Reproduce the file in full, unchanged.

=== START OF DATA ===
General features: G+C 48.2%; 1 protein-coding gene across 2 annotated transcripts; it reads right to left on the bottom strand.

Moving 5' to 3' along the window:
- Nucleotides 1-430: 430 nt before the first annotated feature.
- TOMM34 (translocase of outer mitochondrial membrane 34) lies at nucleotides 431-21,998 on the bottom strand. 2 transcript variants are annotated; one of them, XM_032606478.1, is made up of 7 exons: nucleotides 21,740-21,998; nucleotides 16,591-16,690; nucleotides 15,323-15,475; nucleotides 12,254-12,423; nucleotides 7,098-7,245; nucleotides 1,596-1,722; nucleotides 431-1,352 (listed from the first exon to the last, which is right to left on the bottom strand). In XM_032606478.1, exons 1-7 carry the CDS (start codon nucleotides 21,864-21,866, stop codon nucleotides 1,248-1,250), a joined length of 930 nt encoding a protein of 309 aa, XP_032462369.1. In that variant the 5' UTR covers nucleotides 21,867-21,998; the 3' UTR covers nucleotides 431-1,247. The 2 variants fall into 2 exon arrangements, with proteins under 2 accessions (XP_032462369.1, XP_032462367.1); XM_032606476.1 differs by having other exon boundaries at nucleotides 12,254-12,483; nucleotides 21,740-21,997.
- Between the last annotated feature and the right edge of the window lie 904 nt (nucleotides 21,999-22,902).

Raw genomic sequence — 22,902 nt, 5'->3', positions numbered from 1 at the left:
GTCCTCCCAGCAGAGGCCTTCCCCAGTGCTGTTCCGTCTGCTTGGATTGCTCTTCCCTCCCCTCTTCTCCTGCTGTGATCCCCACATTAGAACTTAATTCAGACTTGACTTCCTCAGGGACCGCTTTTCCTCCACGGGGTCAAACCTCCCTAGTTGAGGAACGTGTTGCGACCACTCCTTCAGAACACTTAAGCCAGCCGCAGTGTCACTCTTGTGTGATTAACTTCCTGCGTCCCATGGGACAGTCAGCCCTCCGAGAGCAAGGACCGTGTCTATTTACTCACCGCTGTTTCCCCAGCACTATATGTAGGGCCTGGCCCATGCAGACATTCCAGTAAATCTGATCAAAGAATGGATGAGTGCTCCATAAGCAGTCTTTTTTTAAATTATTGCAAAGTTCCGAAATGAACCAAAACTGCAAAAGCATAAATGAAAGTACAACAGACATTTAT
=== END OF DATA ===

General features: G+C 48.2%; 1 protein-coding gene across 2 annotated transcripts; it reads right to left on the bottom strand.

Moving 5' to 3' along the window:
- Nucleotides 1-430: 430 nt before the first annotated feature.
- TOMM34 (translocase of outer mitochondrial membrane 34) lies at nucleotides 431-21,998 on the bottom strand. 2 transcript variants are annotated; one of them, XM_032606478.1, is made up of 7 exons: nucleotides 21,740-21,998; nucleotides 16,591-16,690; nucleotides 15,323-15,475; nucleotides 12,254-12,423; nucleotides 7,098-7,245; nucleotides 1,596-1,722; nucleotides 431-1,352 (listed from the first exon to the last, which is right to left on the bottom strand). In XM_032606478.1, exons 1-7 carry the CDS (start codon nucleotides 21,864-21,866, stop codon nucleotides 1,248-1,250), a joined length of 930 nt encoding a protein of 309 aa, XP_032462369.1. In that variant the 5' UTR covers nucleotides 21,867-21,998; the 3' UTR covers nucleotides 431-1,247. The 2 variants fall into 2 exon arrangements, with proteins under 2 accessions (XP_032462369.1, XP_032462367.1); XM_032606476.1 differs by having other exon boundaries at nucleotides 12,254-12,483; nucleotides 21,740-21,997.
- Between the last annotated feature and the right edge of the window lie 904 nt (nucleotides 21,999-22,902).

Raw genomic sequence — 22,902 nt, 5'->3', positions numbered from 1 at the left:
GTCCTCCCAGCAGAGGCCTTCCCCAGTGCTGTTCCGTCTGCTTGGATTGCTCTTCCCTCCCCTCTTCTCCTGCTGTGATCCCCACATTAGAACTTAATTCAGACTTGACTTCCTCAGGGACCGCTTTTCCTCCACGGGGTCAAACCTCCCTAGTTGAGGAACGTGTTGCGACCACTCCTTCAGAACACTTAAGCCAGCCGCAGTGTCACTCTTGTGTGATTAACTTCCTGCGTCCCATGGGACAGTCAGCCCTCCGAGAGCAAGGACCGTGTCTATTTACTCACCGCTGTTTCCCCAGCACTATATGTAGGGCCTGGCCCATGCAGACATTCCAGTAAATCTGATCAAAGAATGGATGAGTGCTCCATAAGCAGTCTTTTTTTAAATTATTGCAAAGTTCCGAAATGAACCAAAACTGCAAAAGCATAAATGAAAGTACAACAGACATTTAT